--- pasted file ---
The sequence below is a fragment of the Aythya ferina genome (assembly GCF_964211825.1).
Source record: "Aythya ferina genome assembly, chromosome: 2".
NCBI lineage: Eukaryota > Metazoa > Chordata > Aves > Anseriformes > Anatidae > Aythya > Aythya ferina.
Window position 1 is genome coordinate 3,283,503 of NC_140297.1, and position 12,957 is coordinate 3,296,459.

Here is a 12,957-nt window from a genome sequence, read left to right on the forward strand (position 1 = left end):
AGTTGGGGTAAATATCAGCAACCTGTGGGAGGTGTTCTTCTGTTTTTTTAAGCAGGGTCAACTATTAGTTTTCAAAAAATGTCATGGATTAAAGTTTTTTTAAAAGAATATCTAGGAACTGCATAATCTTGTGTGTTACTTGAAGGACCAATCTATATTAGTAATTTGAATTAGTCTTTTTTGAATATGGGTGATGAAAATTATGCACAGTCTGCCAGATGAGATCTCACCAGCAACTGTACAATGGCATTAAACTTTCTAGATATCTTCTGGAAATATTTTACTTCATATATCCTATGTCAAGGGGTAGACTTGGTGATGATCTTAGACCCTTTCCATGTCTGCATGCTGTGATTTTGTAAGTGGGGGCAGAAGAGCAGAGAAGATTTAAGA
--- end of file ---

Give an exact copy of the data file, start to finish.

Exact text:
The sequence below is a fragment of the Aythya ferina genome (assembly GCF_964211825.1).
Source record: "Aythya ferina genome assembly, chromosome: 2".
NCBI lineage: Eukaryota > Metazoa > Chordata > Aves > Anseriformes > Anatidae > Aythya > Aythya ferina.
Window position 1 is genome coordinate 3,283,503 of NC_140297.1, and position 12,957 is coordinate 3,296,459.

Here is a 12,957-nt window from a genome sequence, read left to right on the forward strand (position 1 = left end):
AGTTGGGGTAAATATCAGCAACCTGTGGGAGGTGTTCTTCTGTTTTTTTAAGCAGGGTCAACTATTAGTTTTCAAAAAATGTCATGGATTAAAGTTTTTTTAAAAGAATATCTAGGAACTGCATAATCTTGTGTGTTACTTGAAGGACCAATCTATATTAGTAATTTGAATTAGTCTTTTTTGAATATGGGTGATGAAAATTATGCACAGTCTGCCAGATGAGATCTCACCAGCAACTGTACAATGGCATTAAACTTTCTAGATATCTTCTGGAAATATTTTACTTCATATATCCTATGTCAAGGGGTAGACTTGGTGATGATCTTAGACCCTTTCCATGTCTGCATGCTGTGATTTTGTAAGTGGGGGCAGAAGAGCAGAGAAGATTTAAGA